• 'The Lavender Line', a piece of preserved railway, runs along a mile and a half of the proposed route.
  • The Wealden Line campaign group were instrumental in pushing the case for the Lewes-Uckfield reopening. Now they are opposed to pushing for that reopening, believing that it would be rejected for the same reasons as the original study in 2008; they promote a much bigger BML2 scheme, with the objective of creating a second Brighton to London main line.
  • A significant proportion of the traffic from Eastbourne and Lewes is heading for Haywards Heath and Gatwick Airport. It's therefore not practical to divert this traffic via Uckfield.
  • Leading on from the point above, traffic arriving and departing from Lewes is over and above the current traffic. The station is sufficiently busy that trains for Uckfield would have to depart from Brighton, Seaford, Newhaven or Eastbourne, or a purpose built siding close to Lewes.
  • Various parts of Hurst Green to Uckfield are single track.
  • Hurst Green to Uckfield is limited to 70mph.
LOOKING AT THESE POINTS IN TURN...

If you are going south from Uckfield, you are more likely to want to go towards Brighton than Eastbourne. Indeed, this changed the alignment north of Lewes in 1864 from one similar to the one shown above, to one approaching Lewes from the north to the east of the station. However, that route is overbuilt and within a conservation area, so is considered to be impractical.
 
BML2 have the idea of a tunnel to bypass Lewes. While this creates faster services from Brighton to Uckfield and beyond, there's one issue. It bypasses Lewes. Norman Baker, Lewes MP, Transport Minister and supporter of reopening Uckfield to Lewes doesn't like the idea of bypassing the major town in his constituency. 

Mark Townend has a much simpler idea - the Lewes Loop. This takes the line to the south of Lewes, then arrives at Lewes station from the east.

(copyright Mark Townend, used with permission)

Operational reliability may be improved by dualling the loop - whether it would be required, especially in the first place, depends entirely upon the service pattern adopted.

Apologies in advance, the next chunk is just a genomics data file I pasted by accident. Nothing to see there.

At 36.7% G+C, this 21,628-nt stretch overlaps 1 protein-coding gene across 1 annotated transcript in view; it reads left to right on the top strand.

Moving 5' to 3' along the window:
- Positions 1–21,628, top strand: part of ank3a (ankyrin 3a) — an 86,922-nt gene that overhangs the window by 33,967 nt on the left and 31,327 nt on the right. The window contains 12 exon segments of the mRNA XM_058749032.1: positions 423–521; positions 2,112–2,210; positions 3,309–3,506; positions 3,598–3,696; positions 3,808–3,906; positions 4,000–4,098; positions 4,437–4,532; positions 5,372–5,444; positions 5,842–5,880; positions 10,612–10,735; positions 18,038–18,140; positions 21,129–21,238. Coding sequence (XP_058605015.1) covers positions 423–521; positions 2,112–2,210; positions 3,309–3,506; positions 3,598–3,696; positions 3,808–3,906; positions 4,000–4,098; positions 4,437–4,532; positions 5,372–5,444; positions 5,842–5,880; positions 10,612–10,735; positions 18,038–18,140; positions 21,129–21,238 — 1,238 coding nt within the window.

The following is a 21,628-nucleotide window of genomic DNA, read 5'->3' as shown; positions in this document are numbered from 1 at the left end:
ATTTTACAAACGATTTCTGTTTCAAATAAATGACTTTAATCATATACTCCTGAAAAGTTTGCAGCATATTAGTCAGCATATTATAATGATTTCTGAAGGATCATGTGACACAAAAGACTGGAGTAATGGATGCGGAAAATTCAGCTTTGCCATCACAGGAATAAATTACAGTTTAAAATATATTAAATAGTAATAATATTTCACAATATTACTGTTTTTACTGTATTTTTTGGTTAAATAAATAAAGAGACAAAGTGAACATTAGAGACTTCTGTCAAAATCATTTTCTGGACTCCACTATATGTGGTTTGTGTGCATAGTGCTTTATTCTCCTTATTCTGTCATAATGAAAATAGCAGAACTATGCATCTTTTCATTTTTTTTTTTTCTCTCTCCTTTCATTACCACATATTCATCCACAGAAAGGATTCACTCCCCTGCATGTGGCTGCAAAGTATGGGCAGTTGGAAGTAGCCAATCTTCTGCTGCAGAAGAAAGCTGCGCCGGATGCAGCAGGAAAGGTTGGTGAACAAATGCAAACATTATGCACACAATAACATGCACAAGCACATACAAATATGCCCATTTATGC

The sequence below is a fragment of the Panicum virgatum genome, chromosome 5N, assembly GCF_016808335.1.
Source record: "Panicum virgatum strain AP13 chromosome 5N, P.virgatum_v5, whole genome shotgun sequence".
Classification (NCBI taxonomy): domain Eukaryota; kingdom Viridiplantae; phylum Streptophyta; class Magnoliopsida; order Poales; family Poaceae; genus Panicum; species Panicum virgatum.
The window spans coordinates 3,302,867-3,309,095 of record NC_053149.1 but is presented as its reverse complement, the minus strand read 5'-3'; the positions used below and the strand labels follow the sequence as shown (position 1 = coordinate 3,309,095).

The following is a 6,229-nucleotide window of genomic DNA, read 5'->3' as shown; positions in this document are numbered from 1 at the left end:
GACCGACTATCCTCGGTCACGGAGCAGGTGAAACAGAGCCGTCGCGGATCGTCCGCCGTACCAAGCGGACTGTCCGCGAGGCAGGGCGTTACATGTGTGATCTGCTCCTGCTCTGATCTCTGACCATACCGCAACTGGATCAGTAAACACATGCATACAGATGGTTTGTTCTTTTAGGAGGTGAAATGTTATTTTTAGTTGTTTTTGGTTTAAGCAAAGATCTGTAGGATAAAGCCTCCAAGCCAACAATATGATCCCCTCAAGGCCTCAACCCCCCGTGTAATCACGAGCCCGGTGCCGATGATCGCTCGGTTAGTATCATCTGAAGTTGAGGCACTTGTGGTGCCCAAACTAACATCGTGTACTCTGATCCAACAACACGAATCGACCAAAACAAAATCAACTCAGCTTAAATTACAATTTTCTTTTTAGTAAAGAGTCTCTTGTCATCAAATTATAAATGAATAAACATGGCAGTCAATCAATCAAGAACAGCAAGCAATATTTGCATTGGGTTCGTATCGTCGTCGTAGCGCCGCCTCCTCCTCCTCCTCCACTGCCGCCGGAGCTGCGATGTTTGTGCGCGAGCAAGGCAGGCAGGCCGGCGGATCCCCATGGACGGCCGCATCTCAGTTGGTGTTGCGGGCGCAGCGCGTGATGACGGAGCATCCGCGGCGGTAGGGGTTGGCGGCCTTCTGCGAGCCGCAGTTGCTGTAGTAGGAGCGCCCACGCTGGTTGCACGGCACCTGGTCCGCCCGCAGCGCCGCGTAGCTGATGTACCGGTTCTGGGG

Three peak trains per hour to London Bridge start from Tunbridge Wells. These could start from Lewes and beyond, and go via the 'Spa Valley Railway'.

Once you start diverting via Tunbridge Wells, Lewes to London times become quite long, and it's probably wouldn't be the route of choice for most commuters. However, it has to be remembered that the A26 from Lewes to Tunbridge Wells is very busy at peak hours, and reinstating a rail link is likely to be beneficial.
The Spa Valley Railway is a preserved railway between the Uckfield to London Bridge line at Eridge, and a newly-built Tunbridge Wells West station. There is nothing - except a Sainsbury's toilet block, which Sainsbury's will move if the railway returns - preventing the running of through trains to Tunbridge Wells Central and London. The original Tunbridge Wells West station - a listed building - has now become a restaurant, but it is debatable as to whether a station is needed there with Tunbridge Wells Central just over half a mile away.

The line from Tunbridge Wells to Eridge was always single track, but to run six peak trains per hour (three each way to and from Lewes and beyond) would need passing loops.

And what of the Spa Valley Railway? Well done folks - you should be congratulated for returning a service. You should be compensated handsomely - and told to go and play choo-choos somewhere else. This is a regional asset which should never been closed, not an opportunity to flirt with nostalgia. If we want to deliver this programme in any way, shape or form, we cannot afford to be sentimental.